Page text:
Here they come again, the tragic comic gang. There is Tony Hancock, of course, and our old friend Frankie Howerd. Absent this time around are Kenneth Williams and Spike Milligan, and the ghost of Peter Cook is being given a well-earned rest, but while there are TV commissioning editors eager to give us new versions of the old stories, they will all be back. Meanwhile any scriptwriter worth his salt will be working on Benny Hill, Marty Feldman, Tommy Cooper or Bernard Manning.
Every time another play, biopic or drama-doc about a sad comedian comes off the production-line, the same tired question is asked: what made men with the gift to bring happiness through laughter so miserable in their own lives? Here is another, rather more interesting question: why do we care? This need to be told over and over again that a funny man was really not funny at all, but an alcoholic/ cheapskate/ bully/ depressive/ pervert reveals more about us than the subject.
The series of one-off plays starting this week on BBC4 will revisit the shambolic lives of Hancock, Howerd, the two lead actors of Steptoe and Son and Hughie Green. Presented under the title The Curse of Comedy, it might just as well have been called The Lure of the Cliché. At a time when interesting plays are almost impossible to find on TV, the only projects that appear to get through on the nod are warmed-over versions of the tears-of-a-clown story, set in the world of British showbusiness over the past 50 years.
These plays provide a sort of comfort food for viewers too discerning to watch reality TV. Ordinary, unfunny people are reassured by the terrible mess that the extraordinary and the funny so often make of their lives. The story of sad, dead comedians provides a much-needed final act to the morality plays enacted for us by the famous in their private lives.
We would probably need to turn to Dr Oliver James, who has once psycho-analysed the entire nation, to explain why it is specifically the agony of funny men which provides middle England with a tingle of pleasure. Perhaps it reflects a distrust of the subversive power of humour.
But there is something desperately predictable about these stories of frustration and vanity. As well as soothing viewers like a strong valium, they provide actors with the perfect opportunity to turn in the kind of performance which is now most likely to win awards – that of imitating real people. Recently, the creation of stories, involving the invention of characters, situations and resolutions, has seemingly become too arduous for many writers, directors, actors and audiences. It has been easier to borrow from real life and allows actors to show off. Soon David Walliams will get the chance to do a Frankie Howerd turn just as Michael Sheen did Kenneth Williams and Rhys Ifan did Peter Cook.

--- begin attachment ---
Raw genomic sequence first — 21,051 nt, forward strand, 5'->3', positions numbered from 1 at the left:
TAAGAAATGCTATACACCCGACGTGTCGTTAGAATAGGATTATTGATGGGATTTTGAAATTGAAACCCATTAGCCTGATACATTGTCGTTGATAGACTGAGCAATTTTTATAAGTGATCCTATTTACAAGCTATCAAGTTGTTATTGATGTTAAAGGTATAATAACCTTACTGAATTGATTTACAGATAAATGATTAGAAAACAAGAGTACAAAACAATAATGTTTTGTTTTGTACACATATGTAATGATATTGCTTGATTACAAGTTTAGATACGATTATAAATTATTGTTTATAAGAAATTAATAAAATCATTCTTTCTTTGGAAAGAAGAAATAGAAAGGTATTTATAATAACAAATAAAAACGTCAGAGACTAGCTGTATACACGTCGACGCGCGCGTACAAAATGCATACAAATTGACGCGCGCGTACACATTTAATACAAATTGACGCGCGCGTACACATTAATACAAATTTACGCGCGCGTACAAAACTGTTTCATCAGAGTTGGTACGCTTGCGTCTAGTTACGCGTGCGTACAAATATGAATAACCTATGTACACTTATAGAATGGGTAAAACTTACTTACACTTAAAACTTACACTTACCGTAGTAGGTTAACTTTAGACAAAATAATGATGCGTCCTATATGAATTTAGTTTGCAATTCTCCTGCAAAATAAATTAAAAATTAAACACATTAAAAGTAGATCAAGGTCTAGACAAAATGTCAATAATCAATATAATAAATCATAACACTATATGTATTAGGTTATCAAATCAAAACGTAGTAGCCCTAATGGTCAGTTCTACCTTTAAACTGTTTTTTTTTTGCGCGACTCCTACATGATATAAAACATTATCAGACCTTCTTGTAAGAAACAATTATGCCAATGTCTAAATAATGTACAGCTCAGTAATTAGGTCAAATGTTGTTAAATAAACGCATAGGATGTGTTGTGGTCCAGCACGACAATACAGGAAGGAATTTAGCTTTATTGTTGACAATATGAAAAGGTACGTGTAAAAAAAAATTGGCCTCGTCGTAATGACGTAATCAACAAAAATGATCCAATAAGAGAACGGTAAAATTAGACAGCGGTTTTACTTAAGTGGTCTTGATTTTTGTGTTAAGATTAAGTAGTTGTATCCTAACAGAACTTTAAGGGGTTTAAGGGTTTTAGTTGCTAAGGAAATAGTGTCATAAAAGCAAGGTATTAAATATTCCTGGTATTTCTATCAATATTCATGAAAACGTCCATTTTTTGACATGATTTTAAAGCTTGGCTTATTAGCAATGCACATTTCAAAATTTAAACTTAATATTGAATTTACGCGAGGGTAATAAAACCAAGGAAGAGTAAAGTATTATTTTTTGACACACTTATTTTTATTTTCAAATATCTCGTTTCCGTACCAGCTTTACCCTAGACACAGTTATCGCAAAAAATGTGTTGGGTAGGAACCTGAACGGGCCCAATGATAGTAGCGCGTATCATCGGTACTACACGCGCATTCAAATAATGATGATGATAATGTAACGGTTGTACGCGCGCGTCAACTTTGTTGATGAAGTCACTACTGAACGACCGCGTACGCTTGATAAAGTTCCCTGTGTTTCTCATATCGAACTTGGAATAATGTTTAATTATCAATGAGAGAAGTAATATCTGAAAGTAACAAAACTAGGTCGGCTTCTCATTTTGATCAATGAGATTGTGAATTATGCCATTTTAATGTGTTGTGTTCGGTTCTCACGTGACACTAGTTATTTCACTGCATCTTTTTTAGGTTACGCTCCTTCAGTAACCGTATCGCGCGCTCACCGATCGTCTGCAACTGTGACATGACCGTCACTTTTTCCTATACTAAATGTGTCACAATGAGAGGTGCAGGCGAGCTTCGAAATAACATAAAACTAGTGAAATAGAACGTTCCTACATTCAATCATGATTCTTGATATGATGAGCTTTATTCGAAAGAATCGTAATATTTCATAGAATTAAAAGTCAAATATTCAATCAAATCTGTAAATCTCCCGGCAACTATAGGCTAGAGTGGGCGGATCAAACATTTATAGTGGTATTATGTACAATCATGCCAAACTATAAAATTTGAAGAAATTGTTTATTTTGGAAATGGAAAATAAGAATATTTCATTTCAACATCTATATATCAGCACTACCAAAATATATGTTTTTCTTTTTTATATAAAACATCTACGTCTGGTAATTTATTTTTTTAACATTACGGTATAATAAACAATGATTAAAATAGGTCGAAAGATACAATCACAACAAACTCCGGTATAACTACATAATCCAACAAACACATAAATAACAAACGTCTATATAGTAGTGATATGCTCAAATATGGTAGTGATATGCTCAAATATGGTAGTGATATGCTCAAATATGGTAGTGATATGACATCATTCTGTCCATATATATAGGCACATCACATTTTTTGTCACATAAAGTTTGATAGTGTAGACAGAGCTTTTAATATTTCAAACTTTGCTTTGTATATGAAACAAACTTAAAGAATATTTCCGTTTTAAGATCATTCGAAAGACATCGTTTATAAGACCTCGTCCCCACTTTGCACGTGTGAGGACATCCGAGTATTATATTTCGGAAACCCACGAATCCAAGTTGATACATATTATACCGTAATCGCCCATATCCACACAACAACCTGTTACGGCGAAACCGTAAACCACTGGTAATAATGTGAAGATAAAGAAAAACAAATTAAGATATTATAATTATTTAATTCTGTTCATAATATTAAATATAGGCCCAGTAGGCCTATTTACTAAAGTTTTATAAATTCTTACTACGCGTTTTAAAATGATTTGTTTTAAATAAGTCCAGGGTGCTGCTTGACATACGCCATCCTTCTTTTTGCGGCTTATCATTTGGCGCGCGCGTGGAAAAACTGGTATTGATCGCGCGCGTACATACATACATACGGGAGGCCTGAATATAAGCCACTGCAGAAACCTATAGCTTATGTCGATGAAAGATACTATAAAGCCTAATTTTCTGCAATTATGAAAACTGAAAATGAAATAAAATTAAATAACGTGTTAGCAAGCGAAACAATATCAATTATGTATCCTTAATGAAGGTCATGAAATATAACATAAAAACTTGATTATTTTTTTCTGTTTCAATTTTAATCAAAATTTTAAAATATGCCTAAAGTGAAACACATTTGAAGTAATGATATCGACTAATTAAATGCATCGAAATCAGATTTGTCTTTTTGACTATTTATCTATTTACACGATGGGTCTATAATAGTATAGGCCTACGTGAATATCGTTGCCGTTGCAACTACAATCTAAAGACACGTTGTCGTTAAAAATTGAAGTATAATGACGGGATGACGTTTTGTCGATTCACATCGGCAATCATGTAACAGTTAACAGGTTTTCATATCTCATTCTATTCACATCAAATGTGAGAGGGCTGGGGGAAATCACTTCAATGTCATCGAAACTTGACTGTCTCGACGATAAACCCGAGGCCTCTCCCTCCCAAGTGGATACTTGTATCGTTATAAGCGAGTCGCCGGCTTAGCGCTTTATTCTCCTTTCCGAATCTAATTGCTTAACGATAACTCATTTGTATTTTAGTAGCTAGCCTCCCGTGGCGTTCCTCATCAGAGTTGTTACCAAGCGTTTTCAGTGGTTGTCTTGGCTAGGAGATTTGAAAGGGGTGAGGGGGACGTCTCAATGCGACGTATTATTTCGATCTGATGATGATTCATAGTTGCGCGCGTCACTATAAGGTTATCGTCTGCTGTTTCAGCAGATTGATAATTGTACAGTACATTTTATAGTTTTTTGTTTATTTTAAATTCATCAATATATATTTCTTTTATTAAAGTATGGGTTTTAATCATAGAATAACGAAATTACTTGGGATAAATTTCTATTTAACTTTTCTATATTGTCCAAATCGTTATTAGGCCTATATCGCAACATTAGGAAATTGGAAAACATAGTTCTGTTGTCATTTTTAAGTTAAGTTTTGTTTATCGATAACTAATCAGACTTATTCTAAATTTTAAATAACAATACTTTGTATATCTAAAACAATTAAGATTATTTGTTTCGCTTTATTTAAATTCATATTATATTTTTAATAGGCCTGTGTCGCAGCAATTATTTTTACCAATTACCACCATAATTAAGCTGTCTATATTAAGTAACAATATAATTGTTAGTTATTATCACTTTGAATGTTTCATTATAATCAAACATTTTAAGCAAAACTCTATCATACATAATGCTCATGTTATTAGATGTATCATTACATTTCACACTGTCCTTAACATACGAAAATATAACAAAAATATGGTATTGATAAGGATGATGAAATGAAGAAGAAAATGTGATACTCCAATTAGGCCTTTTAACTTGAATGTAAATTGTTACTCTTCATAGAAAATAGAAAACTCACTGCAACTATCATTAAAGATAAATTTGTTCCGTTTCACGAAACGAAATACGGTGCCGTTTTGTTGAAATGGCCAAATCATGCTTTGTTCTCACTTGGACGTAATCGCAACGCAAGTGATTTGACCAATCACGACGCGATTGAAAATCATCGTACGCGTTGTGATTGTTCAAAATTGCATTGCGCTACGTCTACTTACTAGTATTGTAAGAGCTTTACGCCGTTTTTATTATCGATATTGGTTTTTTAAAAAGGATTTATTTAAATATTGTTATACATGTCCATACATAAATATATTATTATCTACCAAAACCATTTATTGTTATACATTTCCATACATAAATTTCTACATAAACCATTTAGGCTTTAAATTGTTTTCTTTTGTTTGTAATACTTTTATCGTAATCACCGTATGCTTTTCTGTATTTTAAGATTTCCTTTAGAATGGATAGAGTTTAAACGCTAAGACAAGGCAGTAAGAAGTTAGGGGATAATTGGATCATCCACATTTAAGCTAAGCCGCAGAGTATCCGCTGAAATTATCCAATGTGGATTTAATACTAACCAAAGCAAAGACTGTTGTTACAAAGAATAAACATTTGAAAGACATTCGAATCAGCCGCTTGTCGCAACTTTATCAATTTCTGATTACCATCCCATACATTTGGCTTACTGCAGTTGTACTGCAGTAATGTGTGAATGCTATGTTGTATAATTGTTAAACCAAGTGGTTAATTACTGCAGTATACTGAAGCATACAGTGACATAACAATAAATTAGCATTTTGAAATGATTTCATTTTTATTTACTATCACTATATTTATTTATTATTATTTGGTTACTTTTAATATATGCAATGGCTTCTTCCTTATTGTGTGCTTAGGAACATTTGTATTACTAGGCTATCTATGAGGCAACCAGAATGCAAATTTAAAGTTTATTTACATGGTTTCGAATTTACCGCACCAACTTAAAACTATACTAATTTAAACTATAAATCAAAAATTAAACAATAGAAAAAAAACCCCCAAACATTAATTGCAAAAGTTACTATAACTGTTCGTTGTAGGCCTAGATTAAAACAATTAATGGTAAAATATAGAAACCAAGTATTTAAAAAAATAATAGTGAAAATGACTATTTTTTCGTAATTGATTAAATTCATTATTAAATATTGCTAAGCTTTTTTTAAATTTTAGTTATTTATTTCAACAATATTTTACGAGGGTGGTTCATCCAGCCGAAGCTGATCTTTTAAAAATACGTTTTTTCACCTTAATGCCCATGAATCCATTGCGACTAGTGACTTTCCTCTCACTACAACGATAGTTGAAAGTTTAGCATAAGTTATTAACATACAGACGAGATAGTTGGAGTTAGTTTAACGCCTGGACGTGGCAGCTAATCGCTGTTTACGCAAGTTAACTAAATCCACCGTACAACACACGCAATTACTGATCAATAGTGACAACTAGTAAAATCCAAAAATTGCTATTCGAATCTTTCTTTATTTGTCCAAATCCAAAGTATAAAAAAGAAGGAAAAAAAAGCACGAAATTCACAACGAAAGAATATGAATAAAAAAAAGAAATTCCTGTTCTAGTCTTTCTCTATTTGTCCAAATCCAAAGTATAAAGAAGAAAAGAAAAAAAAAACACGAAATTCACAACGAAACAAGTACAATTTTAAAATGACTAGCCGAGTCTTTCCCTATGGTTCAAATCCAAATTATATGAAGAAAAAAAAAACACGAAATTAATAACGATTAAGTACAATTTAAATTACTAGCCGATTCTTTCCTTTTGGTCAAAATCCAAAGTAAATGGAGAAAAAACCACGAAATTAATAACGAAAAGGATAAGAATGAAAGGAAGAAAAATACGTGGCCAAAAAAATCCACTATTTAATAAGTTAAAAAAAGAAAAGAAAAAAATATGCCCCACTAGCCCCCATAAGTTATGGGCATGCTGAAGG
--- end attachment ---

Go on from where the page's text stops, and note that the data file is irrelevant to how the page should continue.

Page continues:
Naturally The Curse of Comedy will be carried along on a breeze of friendly publicity. Real life, the chance to draw lugubrious conclusions about what exactly went wrong with the dysfunctional star in question, is always easier for a journalist to write about than something dauntingly fictional.
No doubt this great, lazy tradition will continue, and ambitious young writers will already be anticipating subjects of the future. Ken Dodd must surely be troubled. Barrymore will be a gift. What about John Cleese or Barry Humphries? Somewhere in the private world of most comedians, a searingly honest biopic will be lurking.
Katie's lesson for children
Becoming an author of heart-warming stories for children is a well-tried route to public respectability. Years ago, it worked for the Duchess of York. Then Madonna had a go. Yet neither of those great authors has achieved the breakthrough that Katie Price managed this week.
Already Britain's most successful ghostwritten writer, the surgically enhanced former glamour model has now moved into the "kidlit" business. One of her first books is on the shortlist for Richard and Judy's Children's Book of the Year.
Did she write it? Does anyone care?
Today's children will be learning early an important lesson from Katie: Life is all about marketing.
* For all the talk of citizenship tests for new immigrants, there has been remarkably little discussion of the kind of questions which should be asked of those who wish to live in Britain.
There will be stuff about the rules of cricket, for course, but the test should surely include reference to public figures who sum up the mood of contemporary Britain. For example, what is a Lembit Opik? Or, how can a weather forecaster become famous? The answers to these questions might bewilder the newcomer. Opik is a Lib Dem MP who looks like Mr Bean's less amusing older brother. The famous weather forecaster is Sian Lloyd who has the charm of a cardboard cut-out. They were an item. Then they weren't. Two semi-celebrities became famous for not getting married. Now, the weather forecaster has written a book. The story of Lembit and Sian, a tale of politics, TV and exhibitionism, will tell the new arrival almost all that needs to be known about his new homeland.Reuse content